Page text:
Trieste/Trst, the capital of the Region of Friuli–Venezia Giulia, lies between the sea coast and the slope which rises towards the Kras plateau. It offers to visitors a true cultural, artistic and historical treasury: palaces, typical cosy nooks and old city coffeehouses which continue to exude the charm of the past times when men of letters, such as Italo Svevo, James Joyce, and Umberto Saba, used to sit by their tables.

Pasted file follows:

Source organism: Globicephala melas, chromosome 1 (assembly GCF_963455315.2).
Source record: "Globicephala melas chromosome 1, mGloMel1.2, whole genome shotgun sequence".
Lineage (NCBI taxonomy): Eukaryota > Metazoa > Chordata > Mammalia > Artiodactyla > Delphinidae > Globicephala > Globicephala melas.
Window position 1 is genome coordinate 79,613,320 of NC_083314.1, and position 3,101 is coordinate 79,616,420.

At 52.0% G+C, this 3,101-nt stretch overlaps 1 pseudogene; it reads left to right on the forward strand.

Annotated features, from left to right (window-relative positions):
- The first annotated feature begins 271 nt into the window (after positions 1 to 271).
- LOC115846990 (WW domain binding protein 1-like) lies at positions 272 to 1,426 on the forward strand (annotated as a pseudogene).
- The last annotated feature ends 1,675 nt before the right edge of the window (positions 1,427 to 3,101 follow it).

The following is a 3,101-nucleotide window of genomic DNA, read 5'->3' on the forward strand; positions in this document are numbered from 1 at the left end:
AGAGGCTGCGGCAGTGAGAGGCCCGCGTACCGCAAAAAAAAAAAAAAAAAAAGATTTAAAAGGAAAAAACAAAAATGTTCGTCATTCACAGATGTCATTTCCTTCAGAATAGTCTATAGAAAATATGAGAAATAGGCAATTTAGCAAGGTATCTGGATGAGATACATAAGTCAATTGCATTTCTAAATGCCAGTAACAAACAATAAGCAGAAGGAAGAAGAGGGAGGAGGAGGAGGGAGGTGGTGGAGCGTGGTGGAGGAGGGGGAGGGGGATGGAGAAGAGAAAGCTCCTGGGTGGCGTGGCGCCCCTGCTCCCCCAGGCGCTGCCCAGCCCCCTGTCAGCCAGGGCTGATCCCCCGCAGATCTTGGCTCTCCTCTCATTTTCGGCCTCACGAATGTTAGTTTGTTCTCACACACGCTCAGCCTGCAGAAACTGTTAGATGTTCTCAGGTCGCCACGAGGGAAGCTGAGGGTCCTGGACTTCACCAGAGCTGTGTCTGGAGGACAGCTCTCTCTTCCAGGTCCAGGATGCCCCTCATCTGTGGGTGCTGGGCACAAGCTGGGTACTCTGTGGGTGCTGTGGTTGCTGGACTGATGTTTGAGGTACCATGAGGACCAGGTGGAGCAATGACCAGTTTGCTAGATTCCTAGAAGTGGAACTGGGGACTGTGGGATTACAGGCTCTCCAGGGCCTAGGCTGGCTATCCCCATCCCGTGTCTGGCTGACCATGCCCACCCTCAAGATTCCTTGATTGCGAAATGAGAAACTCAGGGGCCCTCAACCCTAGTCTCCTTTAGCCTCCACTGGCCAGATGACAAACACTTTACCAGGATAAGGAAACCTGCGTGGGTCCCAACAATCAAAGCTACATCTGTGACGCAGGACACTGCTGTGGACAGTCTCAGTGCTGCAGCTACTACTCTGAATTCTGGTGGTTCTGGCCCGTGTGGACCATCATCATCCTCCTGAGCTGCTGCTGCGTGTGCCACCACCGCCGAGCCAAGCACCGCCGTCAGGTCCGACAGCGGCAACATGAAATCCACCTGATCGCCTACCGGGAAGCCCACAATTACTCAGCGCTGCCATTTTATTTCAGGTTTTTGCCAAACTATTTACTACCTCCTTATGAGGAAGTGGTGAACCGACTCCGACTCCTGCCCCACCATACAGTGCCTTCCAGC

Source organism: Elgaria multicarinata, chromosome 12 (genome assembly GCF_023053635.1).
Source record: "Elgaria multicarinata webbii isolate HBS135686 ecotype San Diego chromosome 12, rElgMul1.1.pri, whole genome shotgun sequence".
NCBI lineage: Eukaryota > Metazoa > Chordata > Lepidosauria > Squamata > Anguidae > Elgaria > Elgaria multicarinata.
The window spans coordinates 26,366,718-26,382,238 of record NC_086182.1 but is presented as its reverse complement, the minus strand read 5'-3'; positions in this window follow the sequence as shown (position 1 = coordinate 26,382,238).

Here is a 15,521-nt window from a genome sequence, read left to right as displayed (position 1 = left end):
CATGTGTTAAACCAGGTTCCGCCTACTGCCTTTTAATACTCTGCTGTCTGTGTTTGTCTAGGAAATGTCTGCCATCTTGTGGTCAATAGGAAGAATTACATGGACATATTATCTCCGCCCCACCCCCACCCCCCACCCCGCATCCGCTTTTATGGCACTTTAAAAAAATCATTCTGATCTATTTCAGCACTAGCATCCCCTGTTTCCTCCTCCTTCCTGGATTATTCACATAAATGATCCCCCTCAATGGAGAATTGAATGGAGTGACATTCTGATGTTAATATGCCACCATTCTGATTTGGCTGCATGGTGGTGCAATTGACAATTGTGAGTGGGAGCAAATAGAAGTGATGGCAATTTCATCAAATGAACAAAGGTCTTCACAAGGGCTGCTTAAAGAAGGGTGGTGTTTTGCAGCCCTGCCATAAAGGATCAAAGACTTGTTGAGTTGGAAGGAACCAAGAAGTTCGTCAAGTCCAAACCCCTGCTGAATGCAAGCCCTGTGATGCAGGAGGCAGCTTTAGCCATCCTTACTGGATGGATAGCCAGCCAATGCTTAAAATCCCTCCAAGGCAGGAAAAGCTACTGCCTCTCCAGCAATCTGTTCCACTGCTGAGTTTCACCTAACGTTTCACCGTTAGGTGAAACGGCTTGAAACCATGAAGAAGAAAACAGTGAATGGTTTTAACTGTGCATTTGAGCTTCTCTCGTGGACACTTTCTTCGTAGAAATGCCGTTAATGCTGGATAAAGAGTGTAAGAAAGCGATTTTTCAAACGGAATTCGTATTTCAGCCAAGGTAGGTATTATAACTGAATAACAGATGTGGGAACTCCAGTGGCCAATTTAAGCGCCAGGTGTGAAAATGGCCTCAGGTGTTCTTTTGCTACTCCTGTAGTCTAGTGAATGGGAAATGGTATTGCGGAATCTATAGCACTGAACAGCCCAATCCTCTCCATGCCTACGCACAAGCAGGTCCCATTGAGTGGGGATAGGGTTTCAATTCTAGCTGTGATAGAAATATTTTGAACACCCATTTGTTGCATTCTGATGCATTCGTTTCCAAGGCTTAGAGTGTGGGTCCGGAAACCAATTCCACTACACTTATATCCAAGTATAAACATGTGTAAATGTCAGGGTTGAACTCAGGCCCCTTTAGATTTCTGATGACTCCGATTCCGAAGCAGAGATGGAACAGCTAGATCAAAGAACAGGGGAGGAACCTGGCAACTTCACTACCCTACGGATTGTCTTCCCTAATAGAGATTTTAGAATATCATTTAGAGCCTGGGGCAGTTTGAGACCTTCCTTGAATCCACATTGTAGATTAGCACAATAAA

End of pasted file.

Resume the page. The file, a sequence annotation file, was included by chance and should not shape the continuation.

Before World War I, when Trieste belonged to the Austro-Hungarian Empire and enjoyed the status of a free port, it was the centre of commercial and cultural exchange between the Mediterranean and the German world. The multicultural coexistence was broken off at the end of the 19th century with the rise of nationalism and irredentism, which eventually led the Kingdom of Italy to enter World War I. Thus Trieste became one of the main goals of the Italian Army, but the powerful Austro-Hungarian line of defence Mt. Fajtji hrib–Mt. Ermada/Grmada blocked any attack on the city. The Italian Army occupied it only after the capitulation of Austria-Hungary at the end of World War I. War events from more than a century ago are now commemorated by the names of city streets and squares, by numerous monuments and in museums.